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Title: Diversion or Reassurance? Domestic Insecurity and Anti-foreign Propaganda in China
Authors: Bui, Nhung Trang
Advisors: Christensen, Thomas J.
Contributors: Politics Department
Keywords: China
Subjects: International relations
Issue Date: 2018
Publisher: Princeton, NJ : Princeton University
Abstract: Do domestic problems motivate leaders to adopt hostile actions against foreign countries to divert the attention of the public? According to the diversionary war literature, leaders might initiate a military conflict during times of domestic difficulties. I argue that provoking a conflict might oftentimes be too risky and that leaders can instead rely on alternative diversionary measures. My dissertation studies whether Chinese leaders intensified anti-foreign propaganda when they had to deal with serious unrest at home. I offer an original dataset that measures how positively or negatively the People’s Daily covered the United States, Japan, Taiwan and the West and examine the relationship between propaganda sentiment and major unrest events in China. In addition, I analyze in detail the propaganda strategies adopted in the aftermath of seven protests in China to understand the domestic circumstances that motivate antagonistic and accusatory propaganda against external actors. The dissertation finds that the government did not rely on anti-foreign rhetoric indiscriminately whenever it faced protests at home. Anti-foreign propaganda is more likely to be used when the government needs to co-opt the social groups that participated in the protest, and when there is no alternative domestic threat to shift the blame for the protest on. I find scant evidence of diversionary propaganda after the Democracy Wall movement of 1978/1979 and the Falun Gong protest in 1999. The government used both diversion attacking various external actors as well as reassurances towards foreign investors after the student demonstrations of 1986 and 1989. Finally, a high level of diversionary propaganda targeting ethnic exiles and Western countries was adopted after the riots in Tibet and Xinjiang. Additionally, the media used convenient events, such as American military interventions abroad and war commemoration days to intensify anti-foreign sentiments. I find that the use of anti-foreign rhetoric to bolster domestic legitimacy is more complex and multi-dimensional than what the logic of the diversionary war literature suggests.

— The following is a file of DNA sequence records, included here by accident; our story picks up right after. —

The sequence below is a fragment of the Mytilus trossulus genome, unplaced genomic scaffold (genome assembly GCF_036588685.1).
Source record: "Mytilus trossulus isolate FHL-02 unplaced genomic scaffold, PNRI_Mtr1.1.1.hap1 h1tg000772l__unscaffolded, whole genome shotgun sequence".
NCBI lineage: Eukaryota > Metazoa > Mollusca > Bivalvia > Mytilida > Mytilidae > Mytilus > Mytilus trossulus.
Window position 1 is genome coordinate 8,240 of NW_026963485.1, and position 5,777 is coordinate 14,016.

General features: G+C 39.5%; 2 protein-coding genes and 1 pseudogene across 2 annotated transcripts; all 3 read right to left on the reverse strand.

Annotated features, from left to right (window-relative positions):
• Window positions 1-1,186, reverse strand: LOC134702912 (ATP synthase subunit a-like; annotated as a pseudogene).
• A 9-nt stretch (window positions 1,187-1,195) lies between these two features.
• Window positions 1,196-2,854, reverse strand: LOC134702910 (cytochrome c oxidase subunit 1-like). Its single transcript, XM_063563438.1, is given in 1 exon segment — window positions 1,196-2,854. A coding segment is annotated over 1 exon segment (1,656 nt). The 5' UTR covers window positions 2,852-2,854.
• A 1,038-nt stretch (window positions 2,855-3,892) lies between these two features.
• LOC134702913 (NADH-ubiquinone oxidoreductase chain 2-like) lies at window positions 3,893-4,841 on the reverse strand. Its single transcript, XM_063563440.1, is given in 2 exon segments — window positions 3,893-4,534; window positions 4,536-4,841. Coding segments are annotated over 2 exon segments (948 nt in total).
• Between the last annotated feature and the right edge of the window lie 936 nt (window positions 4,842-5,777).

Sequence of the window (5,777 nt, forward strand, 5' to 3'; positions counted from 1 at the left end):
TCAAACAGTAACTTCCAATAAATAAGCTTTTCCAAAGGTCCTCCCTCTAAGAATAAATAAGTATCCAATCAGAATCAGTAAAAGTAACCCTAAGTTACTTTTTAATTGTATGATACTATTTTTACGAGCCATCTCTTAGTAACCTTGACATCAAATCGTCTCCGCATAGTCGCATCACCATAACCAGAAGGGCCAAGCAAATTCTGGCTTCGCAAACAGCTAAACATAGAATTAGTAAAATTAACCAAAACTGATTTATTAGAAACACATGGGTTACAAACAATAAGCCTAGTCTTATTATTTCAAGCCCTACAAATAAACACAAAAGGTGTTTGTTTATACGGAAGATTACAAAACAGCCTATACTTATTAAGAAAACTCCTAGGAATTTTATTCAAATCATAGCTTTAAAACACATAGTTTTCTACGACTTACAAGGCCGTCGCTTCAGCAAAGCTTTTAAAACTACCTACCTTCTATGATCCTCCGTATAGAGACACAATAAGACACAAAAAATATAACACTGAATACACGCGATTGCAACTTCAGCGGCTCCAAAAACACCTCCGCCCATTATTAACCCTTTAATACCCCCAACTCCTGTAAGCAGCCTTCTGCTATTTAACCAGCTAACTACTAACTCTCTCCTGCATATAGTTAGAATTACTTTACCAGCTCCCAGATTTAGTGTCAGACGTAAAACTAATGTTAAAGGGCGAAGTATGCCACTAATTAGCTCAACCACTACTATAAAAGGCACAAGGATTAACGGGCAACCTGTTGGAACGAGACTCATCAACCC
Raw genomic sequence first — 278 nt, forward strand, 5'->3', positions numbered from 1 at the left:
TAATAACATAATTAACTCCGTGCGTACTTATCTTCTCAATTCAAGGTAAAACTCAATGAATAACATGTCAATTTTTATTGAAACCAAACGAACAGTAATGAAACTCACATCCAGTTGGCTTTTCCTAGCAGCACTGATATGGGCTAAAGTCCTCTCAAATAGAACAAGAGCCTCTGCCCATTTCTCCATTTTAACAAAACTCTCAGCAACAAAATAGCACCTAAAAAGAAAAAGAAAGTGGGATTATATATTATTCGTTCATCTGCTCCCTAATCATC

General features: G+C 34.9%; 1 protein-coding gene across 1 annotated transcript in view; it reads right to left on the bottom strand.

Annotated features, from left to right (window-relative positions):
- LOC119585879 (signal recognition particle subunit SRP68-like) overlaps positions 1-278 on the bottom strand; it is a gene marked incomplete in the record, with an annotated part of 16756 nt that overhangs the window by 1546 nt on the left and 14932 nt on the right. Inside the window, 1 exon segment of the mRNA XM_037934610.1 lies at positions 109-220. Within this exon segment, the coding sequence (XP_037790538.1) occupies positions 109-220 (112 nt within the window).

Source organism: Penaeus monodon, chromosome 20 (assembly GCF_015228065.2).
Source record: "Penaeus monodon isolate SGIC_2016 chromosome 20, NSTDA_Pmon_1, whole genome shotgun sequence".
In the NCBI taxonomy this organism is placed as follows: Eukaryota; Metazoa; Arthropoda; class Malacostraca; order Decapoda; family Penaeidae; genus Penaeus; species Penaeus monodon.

Alternate format: The Mudd Manuscript Library retains one bound copy of each dissertation. Search for these copies in the library's main catalog:
Type of Material: Academic dissertations (Ph.D.)
Language: en
Appears in Collections:Politics

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